Electronic products are made of a multitude of components containing toxic substances that create unimaginable havoc on human health and the environment if not handled properly, finds out Michael Fisher.
A computer contains highly toxic chemicals like lead, cadmium, mercury, beryllium, BFR, polyvinyl chloride and phosphor compounds.
The awareness level is very low, says Group Tenplus director and proprietor Ashley Delaney, the only official lone-ranger recycling e-waste in Goa. He says generally the perceptions of e-waste are computers and when we mention recycling e-waste it is being misunderstood as re-using it or refurbishing it. This is because of the lack of awareness by the municipality and government.
The owner does not see an overused and an old electronic product as recycling waste. They see it has refurbishment with the idea of making a fast buck. In recycling there is much less money. Recycling e-waste is basically extracting metal, glass and plastics and channeling it back to manufacturing.
An awareness campaign has to be introduced by the government screaming that e-waste is non bio gradable and it is very dangerous to our health and the environment. Even some plastic has a life span up to 700 years before it degrades away, but e-waste stays the same forever.
Delaney says the reason we convince people to recycle e-waste is on account of its sustainability of extracting metal. Amongst the metals that can be extracted are: Indium, mercury, copper, silver, gold and other rare earth metals. Indium: This metal is found in small quantity and is getting lesser by the industries (its occurrence is low). It is used in every LCD screen.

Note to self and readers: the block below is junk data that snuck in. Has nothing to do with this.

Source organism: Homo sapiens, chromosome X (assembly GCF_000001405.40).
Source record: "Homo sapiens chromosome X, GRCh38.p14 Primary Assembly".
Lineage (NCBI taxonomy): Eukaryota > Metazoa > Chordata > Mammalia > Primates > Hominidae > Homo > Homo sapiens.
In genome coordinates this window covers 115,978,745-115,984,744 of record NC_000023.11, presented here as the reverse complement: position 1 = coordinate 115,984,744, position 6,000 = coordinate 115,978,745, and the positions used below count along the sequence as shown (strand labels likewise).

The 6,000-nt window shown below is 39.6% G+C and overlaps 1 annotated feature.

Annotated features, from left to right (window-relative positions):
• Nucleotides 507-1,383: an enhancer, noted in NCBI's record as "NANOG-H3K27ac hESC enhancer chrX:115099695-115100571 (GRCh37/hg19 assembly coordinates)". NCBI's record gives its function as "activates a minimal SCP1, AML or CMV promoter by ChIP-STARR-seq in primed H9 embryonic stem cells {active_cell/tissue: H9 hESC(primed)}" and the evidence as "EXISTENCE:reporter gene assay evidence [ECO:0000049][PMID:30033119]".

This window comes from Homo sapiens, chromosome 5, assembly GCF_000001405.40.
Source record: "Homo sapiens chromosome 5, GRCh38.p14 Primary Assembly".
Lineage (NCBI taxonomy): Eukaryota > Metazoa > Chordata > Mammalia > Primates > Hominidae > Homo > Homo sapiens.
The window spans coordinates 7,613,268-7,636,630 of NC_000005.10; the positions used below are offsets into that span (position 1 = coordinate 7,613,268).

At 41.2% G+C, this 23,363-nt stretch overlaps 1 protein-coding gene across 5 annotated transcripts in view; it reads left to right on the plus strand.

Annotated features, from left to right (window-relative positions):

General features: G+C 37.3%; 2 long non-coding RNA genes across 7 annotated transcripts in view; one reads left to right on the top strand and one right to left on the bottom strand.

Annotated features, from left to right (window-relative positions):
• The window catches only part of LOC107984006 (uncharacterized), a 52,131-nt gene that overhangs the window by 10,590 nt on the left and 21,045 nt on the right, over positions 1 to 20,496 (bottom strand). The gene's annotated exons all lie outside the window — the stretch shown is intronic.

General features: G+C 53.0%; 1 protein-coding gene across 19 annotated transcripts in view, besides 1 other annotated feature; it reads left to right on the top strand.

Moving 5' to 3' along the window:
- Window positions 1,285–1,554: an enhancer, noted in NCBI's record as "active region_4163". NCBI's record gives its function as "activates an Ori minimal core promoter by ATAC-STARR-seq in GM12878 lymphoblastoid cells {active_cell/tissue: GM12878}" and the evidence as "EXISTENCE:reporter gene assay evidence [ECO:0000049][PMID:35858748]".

Mining for indium is becoming rare as the cap is set for expiry in the next five years or 2020. 50 per cent of it is the recycled indium which is used for manufacturing of new electronic products (source: Implementation of E-Waste Rules 2011 by CPCB). The days of LCD screens are numbered. MOEF has enacted the E-Waste Management and Handling Rules 2011 which is not taken seriously, warns Delaney.
When it comes to tube bulb lights and disposable batteries pose a major threat to Goa’s e-waste because where broken and splintered tube bulbs strewn around the place nothing grows there due to the mercury it contains it kills and contaminates the soil. An intact tube bulb after it fuses out can be recycled. The government must make it mandatory to enforce residential complexes and buildings to set up tube bulb bins and start an awareness campaign in schools and colleges to offices and clubs of the danger of e-waste, Delaney hopes.
The mercury contained in tube bulbs is very dangerous and may end up in potable water, streams and water bodies. If consumed it can cause disorders in liver, increase cancer cells and stunt human growth cause brain damage.
Now a new threat is lurking courtesy the Goa government’s introduction of cyberage scheme supplying computers to school students without a recycling or take back plan. On an average 60 tons of e-waste is generated yearly and by this scheme it is growing. These are GSPCB’s official figures. But the e-waste collected by the unorganized scrap dealers for refurbishing and reuse is huge.
An average computer has 29 metals and its 99 per cent recyclable. About 60 per cent of all Indium comes from recycle e-waste which goes into manufacturing of LCD screens and other electronic gadgets. Scrap pickers buy e-waste for a song and extract four or five metals that include aluminum, copper, iron, steel and lead. They don’t touch other metals which are more dangerous as mentioned earlier.